California Genealogy and History Archives
|William J. Cunningham
The long identification of Mr. Cunningham with Sonoma county entitles him to rank among the pioneers of this part of the state, while his intimate association with public affairs and his patriotic support of progressive enterprises place him among the leading citizens whose efforts have contributed to local upbuilding. Throughout a considerable portion of the years of his residence here he has engaged in agricultural pursuits, but more recently he has limited his activities to the management of his homestead of seven acres at Bodega, where he has resided for almost one-half century. Recognized adaptability for public service led to his selection as an officer in his township and frequently he has been put forward successfully by the Republican party as their candidate for local positions. In June, 1890, he was elected justice of the peace, and so impartial and wise did his decisions prove, that he has been retained in the position ever since, the last election, in the fall of 1910, extending his term of office to 1915. During a part of his young life he was employed in a law office and there picked up a varied knowledge of the profession that has been helpful to him in his later years. For eight years he served as road overseer and during that time he aided in the building and grading of the public highways. In addition he has served as a school trustee.
Born near Londonderry, Ireland, November 7, 1839, Mr. Cunningham was the son of Alexander Cunningham, who taught school for fifty years and was also postmaster at Corrigans, a place four miles south of Londonderry, and there it was that our subject received his education until seventeen years of age. He then entered the law office of Calhoon & Knox in Londonderry, continuing there for three years and six months. At the end of this time, when he was twenty years old, he crossed the ocean to Philadelphia, where he secured employment as a clerk in a grocery establishment. Leaving that city in 1861, he came to California via Panama, arriving in San Francisco December 26, 1861. He came to Bodega in January 1862, and has since been a resident of the locality, gaining a host of warm personal friends through his kindly disposition, genial temperament and unwavering devotion to the county's progress. Since becoming a citizen of the United States he has remained stanch in his allegiance to the Republican party and favors the principles and platform of that organization as best adapted to the national prosperity. Fraternally he was formerly a member of the Druids, joining the order about 1895, and continuing his membership until the charter was given up.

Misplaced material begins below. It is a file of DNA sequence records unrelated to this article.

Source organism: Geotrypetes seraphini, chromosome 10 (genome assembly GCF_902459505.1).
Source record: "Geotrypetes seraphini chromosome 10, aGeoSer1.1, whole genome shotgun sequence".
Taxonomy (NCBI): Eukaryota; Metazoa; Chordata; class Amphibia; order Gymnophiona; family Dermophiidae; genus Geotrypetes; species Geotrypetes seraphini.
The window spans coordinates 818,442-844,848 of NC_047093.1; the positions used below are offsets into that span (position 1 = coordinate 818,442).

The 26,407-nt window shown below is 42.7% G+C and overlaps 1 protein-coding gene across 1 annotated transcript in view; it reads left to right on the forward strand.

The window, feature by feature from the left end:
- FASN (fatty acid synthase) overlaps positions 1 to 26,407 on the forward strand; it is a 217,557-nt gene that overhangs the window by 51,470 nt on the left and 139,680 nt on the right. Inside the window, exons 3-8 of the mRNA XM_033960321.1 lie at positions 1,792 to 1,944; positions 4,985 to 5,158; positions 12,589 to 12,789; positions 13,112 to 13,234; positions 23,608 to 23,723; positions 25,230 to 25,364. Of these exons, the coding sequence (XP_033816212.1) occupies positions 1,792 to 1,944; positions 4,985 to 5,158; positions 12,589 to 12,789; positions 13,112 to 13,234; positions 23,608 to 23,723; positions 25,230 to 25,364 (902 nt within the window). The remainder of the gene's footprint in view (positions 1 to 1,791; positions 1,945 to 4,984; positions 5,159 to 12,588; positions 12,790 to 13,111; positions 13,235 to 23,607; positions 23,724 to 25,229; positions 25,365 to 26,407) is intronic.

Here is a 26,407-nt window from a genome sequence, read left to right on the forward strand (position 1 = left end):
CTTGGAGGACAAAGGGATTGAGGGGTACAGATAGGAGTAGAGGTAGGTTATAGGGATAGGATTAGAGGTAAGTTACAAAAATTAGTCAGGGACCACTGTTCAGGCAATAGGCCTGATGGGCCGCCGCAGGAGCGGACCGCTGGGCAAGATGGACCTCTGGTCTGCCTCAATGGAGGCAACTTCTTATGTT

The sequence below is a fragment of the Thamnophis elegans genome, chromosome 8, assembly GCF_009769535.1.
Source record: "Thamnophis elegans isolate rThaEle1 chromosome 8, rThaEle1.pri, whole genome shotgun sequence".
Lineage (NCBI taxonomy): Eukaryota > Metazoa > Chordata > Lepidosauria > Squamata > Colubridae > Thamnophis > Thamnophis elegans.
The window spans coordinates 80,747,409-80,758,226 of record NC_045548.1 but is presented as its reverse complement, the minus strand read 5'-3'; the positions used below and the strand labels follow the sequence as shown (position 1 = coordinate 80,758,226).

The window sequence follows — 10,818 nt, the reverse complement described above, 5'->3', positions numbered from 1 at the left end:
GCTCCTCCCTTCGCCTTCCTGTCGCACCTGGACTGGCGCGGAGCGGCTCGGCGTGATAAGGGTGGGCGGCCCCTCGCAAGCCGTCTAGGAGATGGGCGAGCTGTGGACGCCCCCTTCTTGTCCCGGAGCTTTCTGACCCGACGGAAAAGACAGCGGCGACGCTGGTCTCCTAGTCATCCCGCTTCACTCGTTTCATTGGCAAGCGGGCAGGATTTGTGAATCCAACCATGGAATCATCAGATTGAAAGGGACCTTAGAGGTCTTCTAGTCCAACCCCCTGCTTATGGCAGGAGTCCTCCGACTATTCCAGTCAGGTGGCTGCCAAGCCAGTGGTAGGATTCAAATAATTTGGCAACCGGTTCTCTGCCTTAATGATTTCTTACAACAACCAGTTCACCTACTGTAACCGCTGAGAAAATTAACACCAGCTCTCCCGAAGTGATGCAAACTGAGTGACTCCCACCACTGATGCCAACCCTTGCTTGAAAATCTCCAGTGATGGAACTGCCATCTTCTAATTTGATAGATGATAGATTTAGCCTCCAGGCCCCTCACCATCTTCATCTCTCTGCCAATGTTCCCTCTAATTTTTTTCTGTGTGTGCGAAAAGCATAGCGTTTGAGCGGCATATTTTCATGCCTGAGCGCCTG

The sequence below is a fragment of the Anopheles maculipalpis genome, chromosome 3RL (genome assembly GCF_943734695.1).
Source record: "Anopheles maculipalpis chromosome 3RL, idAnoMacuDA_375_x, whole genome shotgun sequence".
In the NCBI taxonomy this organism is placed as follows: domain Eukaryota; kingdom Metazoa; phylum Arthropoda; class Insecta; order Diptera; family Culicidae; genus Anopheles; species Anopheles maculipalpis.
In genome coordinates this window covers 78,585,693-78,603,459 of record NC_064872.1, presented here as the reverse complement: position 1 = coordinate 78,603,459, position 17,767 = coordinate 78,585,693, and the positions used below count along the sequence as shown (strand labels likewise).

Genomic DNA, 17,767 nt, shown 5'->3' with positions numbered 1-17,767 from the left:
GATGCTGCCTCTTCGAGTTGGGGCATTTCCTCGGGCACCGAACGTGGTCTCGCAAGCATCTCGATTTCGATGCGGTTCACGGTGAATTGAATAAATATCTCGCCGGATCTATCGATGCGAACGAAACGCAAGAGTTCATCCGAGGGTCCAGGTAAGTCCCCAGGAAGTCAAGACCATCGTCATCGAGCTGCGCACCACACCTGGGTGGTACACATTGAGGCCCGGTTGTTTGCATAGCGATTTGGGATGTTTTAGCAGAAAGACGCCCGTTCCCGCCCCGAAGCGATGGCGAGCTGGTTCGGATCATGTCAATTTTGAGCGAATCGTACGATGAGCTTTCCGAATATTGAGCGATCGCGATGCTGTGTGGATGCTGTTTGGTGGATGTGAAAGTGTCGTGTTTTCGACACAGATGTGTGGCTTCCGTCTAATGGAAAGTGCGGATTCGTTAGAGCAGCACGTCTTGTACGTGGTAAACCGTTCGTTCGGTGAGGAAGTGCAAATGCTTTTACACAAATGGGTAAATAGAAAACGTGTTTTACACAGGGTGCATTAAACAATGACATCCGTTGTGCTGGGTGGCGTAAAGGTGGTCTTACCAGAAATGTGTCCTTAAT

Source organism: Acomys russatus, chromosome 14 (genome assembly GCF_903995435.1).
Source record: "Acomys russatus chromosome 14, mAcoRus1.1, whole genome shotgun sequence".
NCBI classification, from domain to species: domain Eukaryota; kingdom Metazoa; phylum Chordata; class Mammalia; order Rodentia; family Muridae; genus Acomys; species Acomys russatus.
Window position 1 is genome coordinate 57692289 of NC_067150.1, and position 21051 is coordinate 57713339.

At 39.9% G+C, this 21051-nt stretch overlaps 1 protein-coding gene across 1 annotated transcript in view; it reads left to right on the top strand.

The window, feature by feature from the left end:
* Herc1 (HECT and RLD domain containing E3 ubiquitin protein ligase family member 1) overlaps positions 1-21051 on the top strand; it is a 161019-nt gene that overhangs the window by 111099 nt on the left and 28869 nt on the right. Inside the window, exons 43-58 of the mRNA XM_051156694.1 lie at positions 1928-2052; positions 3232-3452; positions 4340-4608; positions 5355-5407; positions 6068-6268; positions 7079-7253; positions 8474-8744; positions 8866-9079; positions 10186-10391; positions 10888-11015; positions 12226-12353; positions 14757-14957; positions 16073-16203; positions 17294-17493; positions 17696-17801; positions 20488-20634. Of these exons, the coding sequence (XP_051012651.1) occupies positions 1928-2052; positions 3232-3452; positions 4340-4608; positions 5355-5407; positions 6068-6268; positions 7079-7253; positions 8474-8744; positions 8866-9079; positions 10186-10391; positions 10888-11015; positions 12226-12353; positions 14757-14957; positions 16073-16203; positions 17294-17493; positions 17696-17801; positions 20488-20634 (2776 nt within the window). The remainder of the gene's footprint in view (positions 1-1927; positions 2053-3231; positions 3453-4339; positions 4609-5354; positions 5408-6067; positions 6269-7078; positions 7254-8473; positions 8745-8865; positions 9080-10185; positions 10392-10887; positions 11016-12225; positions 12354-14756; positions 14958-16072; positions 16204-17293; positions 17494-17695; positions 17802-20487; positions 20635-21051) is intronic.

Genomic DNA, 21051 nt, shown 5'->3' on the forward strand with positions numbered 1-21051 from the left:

The marriage of William J. Cunningham and Alice
Acker was solemnized in 1867, the bride having been born in New York
state, but reared in California, whither she removed in childhood with
her father, Reuben Acker, later a prominent supervisor and well-known
citizen of Sonoma county. The Acker family descends from early American
ancestry and its present representatives display the patriotism
noticeable in every generation of the family history in this country.
Seven children blessed the union of Mr. And Mrs. Cunningham and all but
one are still living. Of the six survivors all are married excepting one
of the sons. The wife and mother is still living and shares with her
husband the regard of the friends won through years of association with
the people of the locality. The six living children are S. A., Reuben,
William N., A. L., Edmund J. and Jane, the latter the wife of John
Parmeter, of Duncan's Mills. The highest ambition of the parents has
been to train their children for positions of usefulness and honor and
they have sacrificed freely in order that their family might enjoy
appreciated opportunities for advancement and education.
Transcribed by Peggy Hooper 2011